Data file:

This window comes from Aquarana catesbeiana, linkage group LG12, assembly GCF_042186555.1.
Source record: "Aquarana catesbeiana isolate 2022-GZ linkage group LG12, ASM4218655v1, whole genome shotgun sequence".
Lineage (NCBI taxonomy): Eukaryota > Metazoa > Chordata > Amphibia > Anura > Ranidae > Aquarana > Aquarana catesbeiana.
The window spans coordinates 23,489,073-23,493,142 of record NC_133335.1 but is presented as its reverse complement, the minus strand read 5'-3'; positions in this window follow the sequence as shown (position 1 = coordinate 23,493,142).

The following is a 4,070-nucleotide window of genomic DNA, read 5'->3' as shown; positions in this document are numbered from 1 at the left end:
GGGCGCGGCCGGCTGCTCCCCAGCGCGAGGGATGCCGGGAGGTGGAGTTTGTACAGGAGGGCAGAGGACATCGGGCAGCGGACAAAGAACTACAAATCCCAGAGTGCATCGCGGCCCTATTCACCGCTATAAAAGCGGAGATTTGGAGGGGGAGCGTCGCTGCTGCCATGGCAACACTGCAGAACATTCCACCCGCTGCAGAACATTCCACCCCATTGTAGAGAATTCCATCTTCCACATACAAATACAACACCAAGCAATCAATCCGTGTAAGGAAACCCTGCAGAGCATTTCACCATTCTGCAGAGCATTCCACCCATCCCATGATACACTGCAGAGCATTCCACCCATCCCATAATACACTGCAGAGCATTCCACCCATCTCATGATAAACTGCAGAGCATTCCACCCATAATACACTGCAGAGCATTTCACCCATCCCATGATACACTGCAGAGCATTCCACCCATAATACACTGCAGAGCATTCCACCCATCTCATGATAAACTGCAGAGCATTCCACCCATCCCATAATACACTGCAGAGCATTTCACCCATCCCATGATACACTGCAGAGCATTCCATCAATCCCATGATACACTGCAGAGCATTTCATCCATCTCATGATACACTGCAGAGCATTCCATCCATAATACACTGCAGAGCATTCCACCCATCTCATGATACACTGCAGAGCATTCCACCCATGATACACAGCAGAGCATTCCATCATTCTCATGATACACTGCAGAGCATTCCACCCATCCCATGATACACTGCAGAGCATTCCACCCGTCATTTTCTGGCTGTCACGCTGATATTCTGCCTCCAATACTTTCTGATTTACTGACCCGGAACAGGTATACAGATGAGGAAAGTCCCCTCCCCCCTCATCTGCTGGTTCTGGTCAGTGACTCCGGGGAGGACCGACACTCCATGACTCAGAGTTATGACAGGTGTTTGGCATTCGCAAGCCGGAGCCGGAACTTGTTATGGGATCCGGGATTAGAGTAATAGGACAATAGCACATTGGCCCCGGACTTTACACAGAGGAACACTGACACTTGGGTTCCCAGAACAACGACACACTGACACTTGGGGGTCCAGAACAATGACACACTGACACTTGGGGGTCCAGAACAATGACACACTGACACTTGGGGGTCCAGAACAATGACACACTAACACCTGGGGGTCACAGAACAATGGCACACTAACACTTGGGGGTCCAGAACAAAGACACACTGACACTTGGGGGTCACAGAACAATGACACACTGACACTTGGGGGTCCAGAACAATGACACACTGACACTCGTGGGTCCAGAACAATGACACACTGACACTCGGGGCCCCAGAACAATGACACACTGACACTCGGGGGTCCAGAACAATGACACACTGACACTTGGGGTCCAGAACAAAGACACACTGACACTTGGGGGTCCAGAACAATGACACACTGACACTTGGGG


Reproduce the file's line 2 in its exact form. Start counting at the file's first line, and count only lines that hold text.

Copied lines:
Source record: "Aquarana catesbeiana isolate 2022-GZ linkage group LG12, ASM4218655v1, whole genome shotgun sequence".